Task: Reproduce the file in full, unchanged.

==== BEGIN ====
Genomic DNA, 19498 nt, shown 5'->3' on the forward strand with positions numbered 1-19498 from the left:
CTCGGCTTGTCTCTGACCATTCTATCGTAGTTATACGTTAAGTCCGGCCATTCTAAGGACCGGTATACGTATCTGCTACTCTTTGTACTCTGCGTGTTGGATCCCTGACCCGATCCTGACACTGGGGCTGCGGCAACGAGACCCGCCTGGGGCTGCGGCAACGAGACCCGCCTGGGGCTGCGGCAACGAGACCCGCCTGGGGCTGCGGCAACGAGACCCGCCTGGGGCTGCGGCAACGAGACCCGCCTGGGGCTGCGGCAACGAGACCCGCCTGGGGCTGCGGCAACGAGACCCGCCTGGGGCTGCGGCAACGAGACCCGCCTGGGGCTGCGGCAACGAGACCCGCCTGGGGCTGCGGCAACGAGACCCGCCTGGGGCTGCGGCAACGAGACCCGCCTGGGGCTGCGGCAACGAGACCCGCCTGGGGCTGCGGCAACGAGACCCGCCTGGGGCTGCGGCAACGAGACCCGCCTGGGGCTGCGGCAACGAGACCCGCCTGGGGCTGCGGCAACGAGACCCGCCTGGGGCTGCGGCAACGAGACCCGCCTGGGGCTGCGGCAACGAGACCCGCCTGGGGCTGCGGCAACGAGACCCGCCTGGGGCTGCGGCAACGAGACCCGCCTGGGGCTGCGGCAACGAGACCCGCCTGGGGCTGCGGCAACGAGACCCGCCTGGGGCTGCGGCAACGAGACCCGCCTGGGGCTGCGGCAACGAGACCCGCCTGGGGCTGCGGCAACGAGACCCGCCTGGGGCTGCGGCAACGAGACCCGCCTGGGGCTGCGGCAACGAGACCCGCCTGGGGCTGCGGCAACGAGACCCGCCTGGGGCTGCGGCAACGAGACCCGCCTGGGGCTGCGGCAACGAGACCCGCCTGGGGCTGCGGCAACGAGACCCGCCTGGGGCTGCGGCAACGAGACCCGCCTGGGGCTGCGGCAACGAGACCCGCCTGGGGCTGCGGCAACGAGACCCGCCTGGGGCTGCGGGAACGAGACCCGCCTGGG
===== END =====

Genomic DNA, 19498 nt, shown 5'->3' on the forward strand with positions numbered 1-19498 from the left:
CTCGGCTTGTCTCTGACCATTCTATCGTAGTTATACGTTAAGTCCGGCCATTCTAAGGACCGGTATACGTATCTGCTACTCTTTGTACTCTGCGTGTTGGATCCCTGACCCGATCCTGACACTGGGGCTGCGGCAACGAGACCCGCCTGGGGCTGCGGCAACGAGACCCGCCTGGGGCTGCGGCAACGAGACCCGCCTGGGGCTGCGGCAACGAGACCCGCCTGGGGCTGCGGCAACGAGACCCGCCTGGGGCTGCGGCAACGAGACCCGCCTGGGGCTGCGGCAACGAGACCCGCCTGGGGCTGCGGCAACGAGACCCGCCTGGGGCTGCGGCAACGAGACCCGCCTGGGGCTGCGGCAACGAGACCCGCCTGGGGCTGCGGCAACGAGACCCGCCTGGGGCTGCGGCAACGAGACCCGCCTGGGGCTGCGGCAACGAGACCCGCCTGGGGCTGCGGCAACGAGACCCGCCTGGGGCTGCGGCAACGAGACCCGCCTGGGGCTGCGGCAACGAGACCCGCCTGGGGCTGCGGCAACGAGACCCGCCTGGGGCTGCGGCAACGAGACCCGCCTGGGGCTGCGGCAACGAGACCCGCCTGGGGCTGCGGCAACGAGACCCGCCTGGGGCTGCGGCAACGAGACCCGCCTGGGGCTGCGGCAACGAGACCCGCCTGGGGCTGCGGCAACGAGACCCGCCTGGGGCTGCGGCAACGAGACCCGCCTGGGGCTGCGGCAACGAGACCCGCCTGGGGCTGCGGCAACGAGACCCGCCTGGGGCTGCGGCAACGAGACCCGCCTGGGGCTGCGGCAACGAGACCCGCCTGGGGCTGCGGCAACGAGACCCGCCTGGGGCTGCGGCAACGAGACCCGCCTGGGGCTGCGGCAACGAGACCCGCCTGGGGCTGCGGCAACGAGACCCGCCTGGGGCTGCGGCAACGAGACCCGCCTGGGGCTGCGGCAACGAGACCCGCCTGGGGCTGCGGGAACGAGACCCGCCTGGG